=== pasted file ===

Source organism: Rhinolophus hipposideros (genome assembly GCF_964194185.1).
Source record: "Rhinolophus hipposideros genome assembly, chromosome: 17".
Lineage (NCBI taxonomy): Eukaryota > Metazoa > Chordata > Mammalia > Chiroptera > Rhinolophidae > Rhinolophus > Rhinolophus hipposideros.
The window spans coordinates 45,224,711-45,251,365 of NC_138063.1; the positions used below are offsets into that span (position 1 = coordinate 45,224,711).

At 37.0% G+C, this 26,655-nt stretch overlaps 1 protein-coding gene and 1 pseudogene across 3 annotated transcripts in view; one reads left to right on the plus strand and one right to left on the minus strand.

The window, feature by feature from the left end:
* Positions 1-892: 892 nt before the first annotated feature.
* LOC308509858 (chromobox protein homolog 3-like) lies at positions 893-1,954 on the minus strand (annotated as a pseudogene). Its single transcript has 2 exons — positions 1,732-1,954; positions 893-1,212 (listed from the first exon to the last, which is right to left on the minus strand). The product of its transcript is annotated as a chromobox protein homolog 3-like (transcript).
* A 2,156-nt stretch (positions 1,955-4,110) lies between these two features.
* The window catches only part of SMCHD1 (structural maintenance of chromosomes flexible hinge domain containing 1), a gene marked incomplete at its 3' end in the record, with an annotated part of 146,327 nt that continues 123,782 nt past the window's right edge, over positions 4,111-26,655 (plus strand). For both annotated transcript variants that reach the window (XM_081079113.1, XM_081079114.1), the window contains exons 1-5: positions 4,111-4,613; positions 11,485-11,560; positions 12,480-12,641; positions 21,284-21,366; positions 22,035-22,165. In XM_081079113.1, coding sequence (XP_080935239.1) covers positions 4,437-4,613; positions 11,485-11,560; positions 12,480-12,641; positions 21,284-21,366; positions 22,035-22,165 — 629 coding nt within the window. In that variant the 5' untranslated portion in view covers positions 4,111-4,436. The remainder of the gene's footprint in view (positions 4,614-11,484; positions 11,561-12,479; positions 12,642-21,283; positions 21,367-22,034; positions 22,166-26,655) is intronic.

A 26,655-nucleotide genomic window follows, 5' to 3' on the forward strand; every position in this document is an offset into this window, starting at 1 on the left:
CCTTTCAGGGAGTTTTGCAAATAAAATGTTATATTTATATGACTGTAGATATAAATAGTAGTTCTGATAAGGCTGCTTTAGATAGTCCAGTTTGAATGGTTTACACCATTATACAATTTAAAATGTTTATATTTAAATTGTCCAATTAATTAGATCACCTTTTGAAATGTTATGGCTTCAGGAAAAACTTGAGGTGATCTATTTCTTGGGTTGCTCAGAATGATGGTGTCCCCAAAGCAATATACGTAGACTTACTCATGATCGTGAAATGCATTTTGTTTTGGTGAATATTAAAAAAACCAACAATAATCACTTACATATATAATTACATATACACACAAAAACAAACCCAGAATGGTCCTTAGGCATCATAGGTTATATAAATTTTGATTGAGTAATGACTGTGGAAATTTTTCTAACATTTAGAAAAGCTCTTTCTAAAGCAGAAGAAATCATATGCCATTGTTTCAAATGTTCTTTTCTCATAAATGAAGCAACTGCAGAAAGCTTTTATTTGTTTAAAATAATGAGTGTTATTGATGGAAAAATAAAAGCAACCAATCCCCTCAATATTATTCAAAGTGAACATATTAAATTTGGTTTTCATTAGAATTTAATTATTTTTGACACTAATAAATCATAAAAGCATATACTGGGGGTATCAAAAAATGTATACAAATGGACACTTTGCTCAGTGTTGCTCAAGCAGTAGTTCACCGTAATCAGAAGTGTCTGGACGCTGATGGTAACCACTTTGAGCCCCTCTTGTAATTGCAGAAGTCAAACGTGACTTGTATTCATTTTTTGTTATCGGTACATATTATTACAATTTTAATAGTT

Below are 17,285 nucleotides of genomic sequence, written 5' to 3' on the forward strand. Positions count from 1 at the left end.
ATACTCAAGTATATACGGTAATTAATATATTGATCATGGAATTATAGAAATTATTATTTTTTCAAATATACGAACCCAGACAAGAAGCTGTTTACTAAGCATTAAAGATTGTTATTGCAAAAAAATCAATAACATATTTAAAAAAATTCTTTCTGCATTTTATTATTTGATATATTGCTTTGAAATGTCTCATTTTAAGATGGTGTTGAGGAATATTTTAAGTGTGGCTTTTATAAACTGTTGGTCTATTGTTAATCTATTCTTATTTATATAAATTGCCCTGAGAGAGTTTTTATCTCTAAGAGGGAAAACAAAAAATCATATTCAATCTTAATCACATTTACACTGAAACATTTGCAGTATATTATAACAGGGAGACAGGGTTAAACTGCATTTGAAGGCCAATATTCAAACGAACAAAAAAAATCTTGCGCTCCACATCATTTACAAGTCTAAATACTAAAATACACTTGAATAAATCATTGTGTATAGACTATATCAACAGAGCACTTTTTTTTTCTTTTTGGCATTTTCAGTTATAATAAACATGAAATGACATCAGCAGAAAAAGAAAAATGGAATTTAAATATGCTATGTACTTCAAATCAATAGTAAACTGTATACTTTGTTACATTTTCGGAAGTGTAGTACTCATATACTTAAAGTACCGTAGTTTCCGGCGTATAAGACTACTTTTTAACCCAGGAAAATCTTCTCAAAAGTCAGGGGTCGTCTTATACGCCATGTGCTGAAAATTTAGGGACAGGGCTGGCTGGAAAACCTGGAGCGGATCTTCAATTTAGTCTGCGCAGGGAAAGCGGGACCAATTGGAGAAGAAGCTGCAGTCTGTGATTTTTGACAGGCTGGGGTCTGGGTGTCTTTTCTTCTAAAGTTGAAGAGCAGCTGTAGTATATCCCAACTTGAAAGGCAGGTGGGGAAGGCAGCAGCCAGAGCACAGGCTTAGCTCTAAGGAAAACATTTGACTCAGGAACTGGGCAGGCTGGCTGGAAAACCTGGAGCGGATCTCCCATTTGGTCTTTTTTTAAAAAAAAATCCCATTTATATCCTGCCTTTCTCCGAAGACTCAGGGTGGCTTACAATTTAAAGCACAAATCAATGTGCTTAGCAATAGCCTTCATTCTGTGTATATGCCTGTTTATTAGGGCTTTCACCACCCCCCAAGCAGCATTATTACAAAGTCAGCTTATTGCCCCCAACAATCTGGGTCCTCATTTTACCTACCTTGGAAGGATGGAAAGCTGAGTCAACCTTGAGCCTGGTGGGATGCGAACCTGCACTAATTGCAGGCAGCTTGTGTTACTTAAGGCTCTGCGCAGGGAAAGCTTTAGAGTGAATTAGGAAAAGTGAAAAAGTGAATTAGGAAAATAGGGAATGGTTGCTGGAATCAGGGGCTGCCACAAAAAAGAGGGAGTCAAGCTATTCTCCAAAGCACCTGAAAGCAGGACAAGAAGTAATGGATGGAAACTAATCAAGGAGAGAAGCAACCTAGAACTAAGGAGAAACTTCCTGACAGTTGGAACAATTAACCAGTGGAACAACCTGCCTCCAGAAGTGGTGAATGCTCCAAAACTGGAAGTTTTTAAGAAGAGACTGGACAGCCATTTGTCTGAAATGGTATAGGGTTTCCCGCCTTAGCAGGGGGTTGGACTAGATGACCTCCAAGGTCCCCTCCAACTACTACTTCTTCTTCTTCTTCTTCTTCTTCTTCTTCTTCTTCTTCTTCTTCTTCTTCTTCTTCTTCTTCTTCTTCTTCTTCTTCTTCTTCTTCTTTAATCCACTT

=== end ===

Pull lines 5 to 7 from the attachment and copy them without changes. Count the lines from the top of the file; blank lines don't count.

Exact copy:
At 37.0% G+C, this 26,655-nt stretch overlaps 1 protein-coding gene and 1 pseudogene across 3 annotated transcripts in view; one reads left to right on the plus strand and one right to left on the minus strand.

The window, feature by feature from the left end:
* Positions 1-892: 892 nt before the first annotated feature.